I know that nothing heats up a crowd of real estate enthusiasts like using the latest in buzzwords.
Given that, I predict that this will be my most popular email to date.
Mind you, I also predicted that the Blue Jays would be in playoff contention this year and that we would see scandal free, boring Mayoral races in Toronto and Brampton.
Nonetheless, here we go with the latest buzzword.
As with most buzzwords, this is a quick way to sum up something quickly.
In this case, it is living in a location that is a convenient distance from workplaces, amenities, stores and urban hubs, with access to rapid transit. This allows for shorter commuting times and realistic opportunities to walk, cycle or take transit to places where you go, work and play every day.
This term is in the news today as a result of a report that was released by the Pembina Institute and RBC about GTA homebuyers’ preferences.
The full report can be found here but here are the key findings along with my thoughts.
- GTA homebuyers prefer walkable, transit-friendly neighbourhoods to car-dependent locations
This is the most important take-away from the report. Location matters. The best house in a remote location without access to amenities and transit will lose out to properties in better locations.
- Most homebuyers choose a location based on price rather than preferences
This is a critical point given the real estate market today. Buyers are choosing homes based on what they can afford. This means that homes that are not in a great location are selling, simply because they are affordable. When the market shifts (and it always shifts) and those homes are competing against ones in good locations, their resale prices will suffer tremendously.
- Walkable, transit-friendly suburbs are becoming more popular
Even in the suburbs, location matters. While many are drawn to the larger homes and lots in the suburbs, it is the homes that are still close to amenities and transit that hold their value.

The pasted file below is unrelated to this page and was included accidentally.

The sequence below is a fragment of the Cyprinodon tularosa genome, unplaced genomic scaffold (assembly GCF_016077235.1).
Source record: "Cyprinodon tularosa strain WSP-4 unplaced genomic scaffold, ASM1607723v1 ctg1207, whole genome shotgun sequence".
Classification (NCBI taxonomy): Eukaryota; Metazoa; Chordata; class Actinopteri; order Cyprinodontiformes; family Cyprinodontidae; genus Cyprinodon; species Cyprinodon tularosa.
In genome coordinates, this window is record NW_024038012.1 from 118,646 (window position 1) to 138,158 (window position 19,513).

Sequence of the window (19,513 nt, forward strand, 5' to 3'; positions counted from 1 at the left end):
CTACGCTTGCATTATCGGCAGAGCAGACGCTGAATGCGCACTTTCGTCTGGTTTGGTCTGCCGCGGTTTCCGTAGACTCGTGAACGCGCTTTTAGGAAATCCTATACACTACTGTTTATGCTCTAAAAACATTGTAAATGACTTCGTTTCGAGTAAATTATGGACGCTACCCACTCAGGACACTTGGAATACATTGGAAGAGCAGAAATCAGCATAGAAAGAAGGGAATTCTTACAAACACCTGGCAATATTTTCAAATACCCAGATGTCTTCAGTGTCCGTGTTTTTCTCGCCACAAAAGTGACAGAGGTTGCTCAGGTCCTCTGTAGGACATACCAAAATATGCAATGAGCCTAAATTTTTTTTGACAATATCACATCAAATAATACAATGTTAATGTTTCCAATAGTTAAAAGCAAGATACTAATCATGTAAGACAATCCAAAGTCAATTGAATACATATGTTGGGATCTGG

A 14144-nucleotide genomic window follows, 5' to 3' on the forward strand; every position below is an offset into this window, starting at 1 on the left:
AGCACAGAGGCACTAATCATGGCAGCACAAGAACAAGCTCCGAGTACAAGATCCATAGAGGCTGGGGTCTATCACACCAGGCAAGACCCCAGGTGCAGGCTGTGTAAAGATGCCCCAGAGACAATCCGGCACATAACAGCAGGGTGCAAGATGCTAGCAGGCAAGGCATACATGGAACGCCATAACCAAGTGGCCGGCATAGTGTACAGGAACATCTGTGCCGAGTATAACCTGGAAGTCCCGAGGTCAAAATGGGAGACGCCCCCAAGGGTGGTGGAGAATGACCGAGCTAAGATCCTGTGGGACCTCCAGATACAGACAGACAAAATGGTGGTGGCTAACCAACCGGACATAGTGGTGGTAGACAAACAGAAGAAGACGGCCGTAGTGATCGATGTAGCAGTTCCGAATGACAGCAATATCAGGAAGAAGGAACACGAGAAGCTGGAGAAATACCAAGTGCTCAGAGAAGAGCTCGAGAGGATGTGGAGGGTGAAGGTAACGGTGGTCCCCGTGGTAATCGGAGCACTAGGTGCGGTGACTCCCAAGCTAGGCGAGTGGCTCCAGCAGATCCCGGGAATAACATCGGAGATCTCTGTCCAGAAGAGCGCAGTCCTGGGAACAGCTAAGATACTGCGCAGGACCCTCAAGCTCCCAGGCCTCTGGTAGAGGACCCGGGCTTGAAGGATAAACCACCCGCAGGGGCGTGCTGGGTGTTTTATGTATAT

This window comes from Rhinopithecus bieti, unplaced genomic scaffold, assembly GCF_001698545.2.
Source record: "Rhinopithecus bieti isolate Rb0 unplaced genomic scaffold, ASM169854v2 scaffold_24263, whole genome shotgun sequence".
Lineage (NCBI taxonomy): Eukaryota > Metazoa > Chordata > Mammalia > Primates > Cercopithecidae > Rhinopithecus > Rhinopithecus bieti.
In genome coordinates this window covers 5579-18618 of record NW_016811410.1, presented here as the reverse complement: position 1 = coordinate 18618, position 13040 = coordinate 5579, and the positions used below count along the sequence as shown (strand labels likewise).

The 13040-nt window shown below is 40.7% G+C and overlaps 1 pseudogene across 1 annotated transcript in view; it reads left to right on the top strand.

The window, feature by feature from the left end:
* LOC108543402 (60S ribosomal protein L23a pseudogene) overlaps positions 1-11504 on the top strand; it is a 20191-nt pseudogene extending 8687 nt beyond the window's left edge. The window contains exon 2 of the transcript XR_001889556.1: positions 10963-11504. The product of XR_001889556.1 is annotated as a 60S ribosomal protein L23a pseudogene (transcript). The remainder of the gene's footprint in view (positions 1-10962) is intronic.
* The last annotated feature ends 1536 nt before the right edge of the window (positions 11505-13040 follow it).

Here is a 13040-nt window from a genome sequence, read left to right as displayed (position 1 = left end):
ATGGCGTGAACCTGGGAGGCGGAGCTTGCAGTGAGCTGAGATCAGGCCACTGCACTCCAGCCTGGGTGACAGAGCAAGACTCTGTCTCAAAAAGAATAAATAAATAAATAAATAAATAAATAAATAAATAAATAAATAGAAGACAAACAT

- All age groups and family types prefer location-efficient living
This isn’t a trend specific to a particular age range of buyer. While seniors (over 60) and young buyers (under 35) are particularly drawn to location-efficient living, everyone prefers to live close to amenities and transit. Everyone.
- Understanding transportation costs makes homebuyers more likely to choose a walkable, transit-friendly neighbourhood
This basically means that when we spell out the cost of owning a 2nd car or the cost of long commutes, location becomes even more attractive.
As always, what matters to me is how I can use this information on behalf of my clients, whether they are buyers or sellers.
For my buying clients, this means that we don’t allow the price alone to dictate where we put in our offers. I hold myself responsible for making sure that the home you purchase holds its value and does better than the market over the years. We do this by not accepting unacceptable trade-offs and substituting a good location for a cheaper price.
For my selling clients, this means that we highlight everything and anything that makes it clear your home is situated for location-efficient living. Whether this is proximity to a great shopping area or being close to existing or soon to arrive transit options, I focus on explaining to buyers why your home is worth the price we’re asking. If your home is, in fact, not as great a representation of location-efficient living as possible, we take that into account when deciding on our pricing and marketing strategy. By knowing that this is important to many buyers, we can make sure we are choosing the right comparable properties to highlight and that we point up the other positive attributes of your home.
I would love the opportunity to help you or your friends, family or colleagues buy, sell or invest and be responsible for what comes next.
I promise to keep the buzzwords to a minimum. Synergistically speaking that is.